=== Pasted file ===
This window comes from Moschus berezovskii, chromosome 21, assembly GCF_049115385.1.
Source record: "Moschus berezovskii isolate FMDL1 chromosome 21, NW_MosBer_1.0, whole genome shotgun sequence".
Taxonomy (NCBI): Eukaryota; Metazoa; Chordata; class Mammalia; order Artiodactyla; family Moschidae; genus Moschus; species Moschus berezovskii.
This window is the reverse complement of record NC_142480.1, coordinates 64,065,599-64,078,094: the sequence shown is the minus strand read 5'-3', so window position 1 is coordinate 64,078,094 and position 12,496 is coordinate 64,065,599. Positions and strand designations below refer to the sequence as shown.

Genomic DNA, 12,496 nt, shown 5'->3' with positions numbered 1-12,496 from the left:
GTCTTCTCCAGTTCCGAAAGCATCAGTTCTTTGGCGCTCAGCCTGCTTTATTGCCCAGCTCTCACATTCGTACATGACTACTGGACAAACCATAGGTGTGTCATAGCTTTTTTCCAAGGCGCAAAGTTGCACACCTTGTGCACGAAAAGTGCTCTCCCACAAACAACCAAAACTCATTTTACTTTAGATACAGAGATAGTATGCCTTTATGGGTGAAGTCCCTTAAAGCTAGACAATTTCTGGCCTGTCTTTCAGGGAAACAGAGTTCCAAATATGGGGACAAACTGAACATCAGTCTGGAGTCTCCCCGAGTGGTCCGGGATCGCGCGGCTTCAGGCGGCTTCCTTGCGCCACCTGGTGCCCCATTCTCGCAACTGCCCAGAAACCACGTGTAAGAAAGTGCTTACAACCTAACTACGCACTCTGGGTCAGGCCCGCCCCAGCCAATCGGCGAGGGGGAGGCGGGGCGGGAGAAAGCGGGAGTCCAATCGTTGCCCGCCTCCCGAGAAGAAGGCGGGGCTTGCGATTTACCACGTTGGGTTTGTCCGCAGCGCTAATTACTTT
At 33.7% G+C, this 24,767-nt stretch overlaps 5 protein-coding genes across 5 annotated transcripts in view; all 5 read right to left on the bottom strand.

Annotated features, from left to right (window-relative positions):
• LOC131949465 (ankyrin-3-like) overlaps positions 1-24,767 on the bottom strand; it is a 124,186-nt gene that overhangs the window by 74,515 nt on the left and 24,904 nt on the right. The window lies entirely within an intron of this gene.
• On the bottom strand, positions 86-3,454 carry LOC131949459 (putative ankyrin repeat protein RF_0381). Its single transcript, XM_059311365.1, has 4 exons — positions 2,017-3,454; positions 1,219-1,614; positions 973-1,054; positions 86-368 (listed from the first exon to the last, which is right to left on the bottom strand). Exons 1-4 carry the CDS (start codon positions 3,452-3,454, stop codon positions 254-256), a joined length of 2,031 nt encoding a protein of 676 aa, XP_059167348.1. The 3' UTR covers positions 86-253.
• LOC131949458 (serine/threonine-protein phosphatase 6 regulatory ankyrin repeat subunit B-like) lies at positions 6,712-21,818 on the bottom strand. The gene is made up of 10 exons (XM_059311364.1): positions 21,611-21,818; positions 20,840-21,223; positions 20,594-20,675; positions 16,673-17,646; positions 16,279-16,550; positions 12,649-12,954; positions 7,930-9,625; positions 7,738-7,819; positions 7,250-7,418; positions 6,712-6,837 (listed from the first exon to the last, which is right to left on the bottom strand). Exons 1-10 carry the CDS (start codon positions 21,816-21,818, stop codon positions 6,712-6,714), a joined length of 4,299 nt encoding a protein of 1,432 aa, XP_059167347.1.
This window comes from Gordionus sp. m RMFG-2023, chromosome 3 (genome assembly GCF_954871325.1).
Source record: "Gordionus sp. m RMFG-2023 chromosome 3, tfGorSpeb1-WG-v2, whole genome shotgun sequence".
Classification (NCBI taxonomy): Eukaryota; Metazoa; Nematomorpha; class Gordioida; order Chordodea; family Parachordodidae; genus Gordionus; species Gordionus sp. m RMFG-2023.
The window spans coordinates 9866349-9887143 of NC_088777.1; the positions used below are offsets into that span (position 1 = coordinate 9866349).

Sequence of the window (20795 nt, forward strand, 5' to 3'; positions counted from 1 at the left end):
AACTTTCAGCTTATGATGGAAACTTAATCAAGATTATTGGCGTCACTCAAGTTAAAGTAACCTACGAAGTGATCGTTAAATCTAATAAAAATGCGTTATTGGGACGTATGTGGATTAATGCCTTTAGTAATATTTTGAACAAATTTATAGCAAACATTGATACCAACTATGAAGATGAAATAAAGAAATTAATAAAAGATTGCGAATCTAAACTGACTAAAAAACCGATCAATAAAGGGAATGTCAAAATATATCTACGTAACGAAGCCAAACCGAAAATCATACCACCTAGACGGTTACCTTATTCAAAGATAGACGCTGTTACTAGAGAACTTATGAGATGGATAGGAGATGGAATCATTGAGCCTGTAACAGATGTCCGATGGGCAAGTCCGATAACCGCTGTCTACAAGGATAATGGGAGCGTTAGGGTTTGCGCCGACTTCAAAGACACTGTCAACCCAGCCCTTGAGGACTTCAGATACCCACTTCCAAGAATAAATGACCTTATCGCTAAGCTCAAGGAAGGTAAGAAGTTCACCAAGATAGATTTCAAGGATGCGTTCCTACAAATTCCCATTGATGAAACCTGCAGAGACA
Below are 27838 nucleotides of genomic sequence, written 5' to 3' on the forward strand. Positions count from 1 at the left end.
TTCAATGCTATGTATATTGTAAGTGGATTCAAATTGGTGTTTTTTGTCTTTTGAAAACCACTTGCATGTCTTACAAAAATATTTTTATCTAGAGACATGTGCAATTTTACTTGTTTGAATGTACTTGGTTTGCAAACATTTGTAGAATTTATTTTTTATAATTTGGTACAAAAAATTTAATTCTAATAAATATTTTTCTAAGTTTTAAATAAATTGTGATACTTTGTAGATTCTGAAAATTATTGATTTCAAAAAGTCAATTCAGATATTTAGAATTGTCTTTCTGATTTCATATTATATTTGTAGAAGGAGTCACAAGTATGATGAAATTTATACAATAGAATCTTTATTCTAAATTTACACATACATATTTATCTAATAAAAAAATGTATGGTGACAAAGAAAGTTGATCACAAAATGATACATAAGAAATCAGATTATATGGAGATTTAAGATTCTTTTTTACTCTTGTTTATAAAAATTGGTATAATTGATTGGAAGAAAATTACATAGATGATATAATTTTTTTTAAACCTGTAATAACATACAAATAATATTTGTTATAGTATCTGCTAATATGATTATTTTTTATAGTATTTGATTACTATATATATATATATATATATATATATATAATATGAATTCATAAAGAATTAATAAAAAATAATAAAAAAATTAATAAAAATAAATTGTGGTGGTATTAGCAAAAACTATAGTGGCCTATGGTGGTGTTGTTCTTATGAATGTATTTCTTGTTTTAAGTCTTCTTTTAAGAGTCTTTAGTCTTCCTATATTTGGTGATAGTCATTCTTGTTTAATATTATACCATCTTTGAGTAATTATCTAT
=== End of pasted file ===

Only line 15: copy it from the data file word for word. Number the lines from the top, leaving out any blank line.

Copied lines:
The window spans coordinates 9866349-9887143 of NC_088777.1; the positions used below are offsets into that span (position 1 = coordinate 9866349).